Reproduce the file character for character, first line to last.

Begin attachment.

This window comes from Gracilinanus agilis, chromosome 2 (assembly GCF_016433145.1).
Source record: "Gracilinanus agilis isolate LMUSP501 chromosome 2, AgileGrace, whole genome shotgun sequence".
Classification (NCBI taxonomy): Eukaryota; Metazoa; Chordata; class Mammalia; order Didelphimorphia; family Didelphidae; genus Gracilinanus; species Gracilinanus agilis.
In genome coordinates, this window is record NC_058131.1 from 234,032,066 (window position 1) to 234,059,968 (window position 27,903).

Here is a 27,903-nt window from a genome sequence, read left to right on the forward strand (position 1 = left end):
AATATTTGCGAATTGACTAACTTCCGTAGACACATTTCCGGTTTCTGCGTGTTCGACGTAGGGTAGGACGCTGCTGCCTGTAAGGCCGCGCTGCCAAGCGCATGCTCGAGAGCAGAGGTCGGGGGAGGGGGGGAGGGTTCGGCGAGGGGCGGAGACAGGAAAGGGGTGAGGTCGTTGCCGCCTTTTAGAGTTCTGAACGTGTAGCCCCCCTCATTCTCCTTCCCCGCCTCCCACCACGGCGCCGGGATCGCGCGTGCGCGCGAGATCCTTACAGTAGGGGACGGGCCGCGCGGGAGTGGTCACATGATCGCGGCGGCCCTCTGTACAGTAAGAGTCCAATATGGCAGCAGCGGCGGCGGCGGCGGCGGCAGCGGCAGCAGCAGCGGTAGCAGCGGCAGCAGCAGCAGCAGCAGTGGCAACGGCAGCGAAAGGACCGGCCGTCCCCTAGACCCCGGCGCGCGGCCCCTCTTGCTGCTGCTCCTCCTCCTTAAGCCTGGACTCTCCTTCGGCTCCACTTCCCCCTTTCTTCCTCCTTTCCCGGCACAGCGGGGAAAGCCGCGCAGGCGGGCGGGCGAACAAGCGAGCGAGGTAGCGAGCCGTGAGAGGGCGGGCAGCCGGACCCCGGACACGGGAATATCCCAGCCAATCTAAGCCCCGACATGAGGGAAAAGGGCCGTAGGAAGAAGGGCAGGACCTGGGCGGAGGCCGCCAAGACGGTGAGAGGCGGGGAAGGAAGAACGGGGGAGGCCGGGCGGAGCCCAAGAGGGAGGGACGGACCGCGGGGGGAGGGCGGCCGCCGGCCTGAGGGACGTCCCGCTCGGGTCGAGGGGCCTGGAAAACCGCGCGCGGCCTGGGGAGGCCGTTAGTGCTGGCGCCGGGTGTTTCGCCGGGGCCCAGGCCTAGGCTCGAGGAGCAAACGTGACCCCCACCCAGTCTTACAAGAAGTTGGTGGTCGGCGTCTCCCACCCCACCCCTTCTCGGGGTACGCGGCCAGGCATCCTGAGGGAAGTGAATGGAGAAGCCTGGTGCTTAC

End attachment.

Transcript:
This window comes from Gracilinanus agilis, chromosome 2 (assembly GCF_016433145.1).
Source record: "Gracilinanus agilis isolate LMUSP501 chromosome 2, AgileGrace, whole genome shotgun sequence".
Classification (NCBI taxonomy): Eukaryota; Metazoa; Chordata; class Mammalia; order Didelphimorphia; family Didelphidae; genus Gracilinanus; species Gracilinanus agilis.
In genome coordinates, this window is record NC_058131.1 from 234,032,066 (window position 1) to 234,059,968 (window position 27,903).

Here is a 27,903-nt window from a genome sequence, read left to right on the forward strand (position 1 = left end):
AATATTTGCGAATTGACTAACTTCCGTAGACACATTTCCGGTTTCTGCGTGTTCGACGTAGGGTAGGACGCTGCTGCCTGTAAGGCCGCGCTGCCAAGCGCATGCTCGAGAGCAGAGGTCGGGGGAGGGGGGGAGGGTTCGGCGAGGGGCGGAGACAGGAAAGGGGTGAGGTCGTTGCCGCCTTTTAGAGTTCTGAACGTGTAGCCCCCCTCATTCTCCTTCCCCGCCTCCCACCACGGCGCCGGGATCGCGCGTGCGCGCGAGATCCTTACAGTAGGGGACGGGCCGCGCGGGAGTGGTCACATGATCGCGGCGGCCCTCTGTACAGTAAGAGTCCAATATGGCAGCAGCGGCGGCGGCGGCGGCGGCAGCGGCAGCAGCAGCGGTAGCAGCGGCAGCAGCAGCAGCAGCAGTGGCAACGGCAGCGAAAGGACCGGCCGTCCCCTAGACCCCGGCGCGCGGCCCCTCTTGCTGCTGCTCCTCCTCCTTAAGCCTGGACTCTCCTTCGGCTCCACTTCCCCCTTTCTTCCTCCTTTCCCGGCACAGCGGGGAAAGCCGCGCAGGCGGGCGGGCGAACAAGCGAGCGAGGTAGCGAGCCGTGAGAGGGCGGGCAGCCGGACCCCGGACACGGGAATATCCCAGCCAATCTAAGCCCCGACATGAGGGAAAAGGGCCGTAGGAAGAAGGGCAGGACCTGGGCGGAGGCCGCCAAGACGGTGAGAGGCGGGGAAGGAAGAACGGGGGAGGCCGGGCGGAGCCCAAGAGGGAGGGACGGACCGCGGGGGGAGGGCGGCCGCCGGCCTGAGGGACGTCCCGCTCGGGTCGAGGGGCCTGGAAAACCGCGCGCGGCCTGGGGAGGCCGTTAGTGCTGGCGCCGGGTGTTTCGCCGGGGCCCAGGCCTAGGCTCGAGGAGCAAACGTGACCCCCACCCAGTCTTACAAGAAGTTGGTGGTCGGCGTCTCCCACCCCACCCCTTCTCGGGGTACGCGGCCAGGCATCCTGAGGGAAGTGAATGGAGAAGCCTGGTGCTTAC